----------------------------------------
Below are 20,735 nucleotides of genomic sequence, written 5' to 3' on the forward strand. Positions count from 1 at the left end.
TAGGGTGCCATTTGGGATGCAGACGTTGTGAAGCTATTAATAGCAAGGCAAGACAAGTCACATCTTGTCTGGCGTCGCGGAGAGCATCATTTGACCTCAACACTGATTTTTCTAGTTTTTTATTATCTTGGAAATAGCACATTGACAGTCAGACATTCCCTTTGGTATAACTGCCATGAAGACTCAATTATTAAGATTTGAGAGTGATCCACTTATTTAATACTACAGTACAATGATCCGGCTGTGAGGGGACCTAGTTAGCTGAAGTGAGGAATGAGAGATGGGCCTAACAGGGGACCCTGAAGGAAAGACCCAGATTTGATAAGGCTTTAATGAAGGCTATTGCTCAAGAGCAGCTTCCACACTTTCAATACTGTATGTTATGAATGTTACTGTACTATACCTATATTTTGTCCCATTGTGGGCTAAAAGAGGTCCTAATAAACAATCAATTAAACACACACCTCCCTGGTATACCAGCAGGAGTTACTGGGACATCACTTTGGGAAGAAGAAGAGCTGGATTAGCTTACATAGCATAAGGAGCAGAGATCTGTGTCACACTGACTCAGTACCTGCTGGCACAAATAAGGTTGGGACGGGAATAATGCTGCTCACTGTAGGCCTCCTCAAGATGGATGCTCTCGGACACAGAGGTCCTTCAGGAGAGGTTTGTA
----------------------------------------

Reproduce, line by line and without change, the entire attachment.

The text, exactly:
Below are 20,735 nucleotides of genomic sequence, written 5' to 3' on the forward strand. Positions count from 1 at the left end.
TAGGGTGCCATTTGGGATGCAGACGTTGTGAAGCTATTAATAGCAAGGCAAGACAAGTCACATCTTGTCTGGCGTCGCGGAGAGCATCATTTGACCTCAACACTGATTTTTCTAGTTTTTTATTATCTTGGAAATAGCACATTGACAGTCAGACATTCCCTTTGGTATAACTGCCATGAAGACTCAATTATTAAGATTTGAGAGTGATCCACTTATTTAATACTACAGTACAATGATCCGGCTGTGAGGGGACCTAGTTAGCTGAAGTGAGGAATGAGAGATGGGCCTAACAGGGGACCCTGAAGGAAAGACCCAGATTTGATAAGGCTTTAATGAAGGCTATTGCTCAAGAGCAGCTTCCACACTTTCAATACTGTATGTTATGAATGTTACTGTACTATACCTATATTTTGTCCCATTGTGGGCTAAAAGAGGTCCTAATAAACAATCAATTAAACACACACCTCCCTGGTATACCAGCAGGAGTTACTGGGACATCACTTTGGGAAGAAGAAGAGCTGGATTAGCTTACATAGCATAAGGAGCAGAGATCTGTGTCACACTGACTCAGTACCTGCTGGCACAAATAAGGTTGGGACGGGAATAATGCTGCTCACTGTAGGCCTCCTCAAGATGGATGCTCTCGGACACAGAGGTCCTTCAGGAGAGGTTTGTA